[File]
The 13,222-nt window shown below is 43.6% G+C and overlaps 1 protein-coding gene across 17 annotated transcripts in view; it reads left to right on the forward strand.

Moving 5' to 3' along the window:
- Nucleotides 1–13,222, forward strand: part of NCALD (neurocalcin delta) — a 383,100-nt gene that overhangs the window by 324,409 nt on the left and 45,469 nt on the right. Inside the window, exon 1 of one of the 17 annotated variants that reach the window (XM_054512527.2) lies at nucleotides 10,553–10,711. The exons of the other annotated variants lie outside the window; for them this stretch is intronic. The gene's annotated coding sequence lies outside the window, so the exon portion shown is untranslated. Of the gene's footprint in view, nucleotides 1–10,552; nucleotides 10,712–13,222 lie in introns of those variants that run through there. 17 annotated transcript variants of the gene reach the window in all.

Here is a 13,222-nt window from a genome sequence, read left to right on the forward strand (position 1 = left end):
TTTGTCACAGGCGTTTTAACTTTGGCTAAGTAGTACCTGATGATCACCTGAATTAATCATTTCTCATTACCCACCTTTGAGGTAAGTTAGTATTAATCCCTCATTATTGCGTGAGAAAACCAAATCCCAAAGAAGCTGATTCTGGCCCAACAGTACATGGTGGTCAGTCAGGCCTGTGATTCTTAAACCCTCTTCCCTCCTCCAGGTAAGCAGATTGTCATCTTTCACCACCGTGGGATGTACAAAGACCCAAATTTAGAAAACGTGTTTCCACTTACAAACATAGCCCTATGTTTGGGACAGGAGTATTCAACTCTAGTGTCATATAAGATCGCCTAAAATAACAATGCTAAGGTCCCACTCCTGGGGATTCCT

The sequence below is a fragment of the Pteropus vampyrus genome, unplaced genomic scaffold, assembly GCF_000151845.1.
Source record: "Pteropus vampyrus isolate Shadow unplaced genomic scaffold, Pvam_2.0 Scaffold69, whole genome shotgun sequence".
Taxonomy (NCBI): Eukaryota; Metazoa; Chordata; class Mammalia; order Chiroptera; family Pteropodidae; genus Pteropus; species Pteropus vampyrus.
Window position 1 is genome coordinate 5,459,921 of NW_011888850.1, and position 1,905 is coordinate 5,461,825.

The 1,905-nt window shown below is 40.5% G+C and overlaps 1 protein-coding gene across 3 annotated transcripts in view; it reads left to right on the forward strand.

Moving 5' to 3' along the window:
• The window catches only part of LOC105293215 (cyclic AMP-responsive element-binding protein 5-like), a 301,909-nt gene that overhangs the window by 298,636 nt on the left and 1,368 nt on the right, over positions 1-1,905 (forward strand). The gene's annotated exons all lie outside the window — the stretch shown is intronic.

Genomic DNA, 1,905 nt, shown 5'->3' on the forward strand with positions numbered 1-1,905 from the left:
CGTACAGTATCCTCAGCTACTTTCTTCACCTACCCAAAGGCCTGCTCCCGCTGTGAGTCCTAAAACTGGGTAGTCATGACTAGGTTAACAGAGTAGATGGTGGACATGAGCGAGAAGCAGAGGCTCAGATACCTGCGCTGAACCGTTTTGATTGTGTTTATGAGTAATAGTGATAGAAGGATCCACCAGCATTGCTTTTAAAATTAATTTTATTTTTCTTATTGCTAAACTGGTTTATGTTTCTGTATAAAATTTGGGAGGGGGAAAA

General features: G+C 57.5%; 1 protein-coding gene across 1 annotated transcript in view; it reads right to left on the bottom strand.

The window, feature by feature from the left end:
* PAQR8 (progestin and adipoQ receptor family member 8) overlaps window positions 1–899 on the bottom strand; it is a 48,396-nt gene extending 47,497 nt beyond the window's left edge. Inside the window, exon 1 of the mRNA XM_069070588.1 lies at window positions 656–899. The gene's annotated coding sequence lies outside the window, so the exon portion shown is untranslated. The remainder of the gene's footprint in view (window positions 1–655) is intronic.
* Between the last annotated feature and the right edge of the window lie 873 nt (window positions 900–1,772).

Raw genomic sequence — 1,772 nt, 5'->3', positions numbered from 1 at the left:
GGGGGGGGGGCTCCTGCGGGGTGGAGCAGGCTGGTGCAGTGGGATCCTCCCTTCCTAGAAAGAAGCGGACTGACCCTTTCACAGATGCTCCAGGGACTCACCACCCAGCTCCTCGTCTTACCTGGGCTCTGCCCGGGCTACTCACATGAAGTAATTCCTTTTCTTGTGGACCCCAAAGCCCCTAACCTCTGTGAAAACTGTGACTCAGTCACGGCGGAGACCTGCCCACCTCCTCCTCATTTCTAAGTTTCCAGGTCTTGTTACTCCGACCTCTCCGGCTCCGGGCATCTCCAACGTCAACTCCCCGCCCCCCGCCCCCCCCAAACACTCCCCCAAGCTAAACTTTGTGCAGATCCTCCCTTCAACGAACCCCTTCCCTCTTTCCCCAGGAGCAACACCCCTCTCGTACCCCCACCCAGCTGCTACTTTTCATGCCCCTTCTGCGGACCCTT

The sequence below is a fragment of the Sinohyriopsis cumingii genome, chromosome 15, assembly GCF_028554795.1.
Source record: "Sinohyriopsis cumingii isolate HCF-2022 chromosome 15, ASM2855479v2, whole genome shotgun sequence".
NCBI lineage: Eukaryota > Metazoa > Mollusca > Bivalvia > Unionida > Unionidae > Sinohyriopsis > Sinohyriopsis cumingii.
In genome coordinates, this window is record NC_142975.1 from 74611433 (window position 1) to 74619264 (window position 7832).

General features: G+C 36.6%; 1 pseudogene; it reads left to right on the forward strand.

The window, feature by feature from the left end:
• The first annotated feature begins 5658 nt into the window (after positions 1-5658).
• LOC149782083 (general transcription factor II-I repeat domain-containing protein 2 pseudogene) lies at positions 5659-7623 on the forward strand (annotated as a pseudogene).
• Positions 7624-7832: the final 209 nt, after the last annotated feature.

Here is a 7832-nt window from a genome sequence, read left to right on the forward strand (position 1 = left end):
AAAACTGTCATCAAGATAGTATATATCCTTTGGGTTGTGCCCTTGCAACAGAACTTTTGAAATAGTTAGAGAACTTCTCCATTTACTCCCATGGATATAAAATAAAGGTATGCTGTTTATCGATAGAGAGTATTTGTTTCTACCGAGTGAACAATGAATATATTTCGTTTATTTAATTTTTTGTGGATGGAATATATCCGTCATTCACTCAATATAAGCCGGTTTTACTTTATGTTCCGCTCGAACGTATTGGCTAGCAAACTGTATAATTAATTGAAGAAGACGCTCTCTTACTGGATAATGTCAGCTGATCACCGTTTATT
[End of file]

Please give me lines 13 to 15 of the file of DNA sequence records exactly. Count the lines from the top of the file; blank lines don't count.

Genomic DNA, 1,905 nt, shown 5'->3' on the forward strand with positions numbered 1-1,905 from the left:
CGTACAGTATCCTCAGCTACTTTCTTCACCTACCCAAAGGCCTGCTCCCGCTGTGAGTCCTAAAACTGGGTAGTCATGACTAGGTTAACAGAGTAGATGGTGGACATGAGCGAGAAGCAGAGGCTCAGATACCTGCGCTGAACCGTTTTGATTGTGTTTATGAGTAATAGTGATAGAAGGATCCACCAGCATTGCTTTTAAAATTAATTTTATTTTTCTTATTGCTAAACTGGTTTATGTTTCTGTATAAAATTTGGGAGGGGGAAAA

General features: G+C 57.5%; 1 protein-coding gene across 1 annotated transcript in view; it reads right to left on the bottom strand.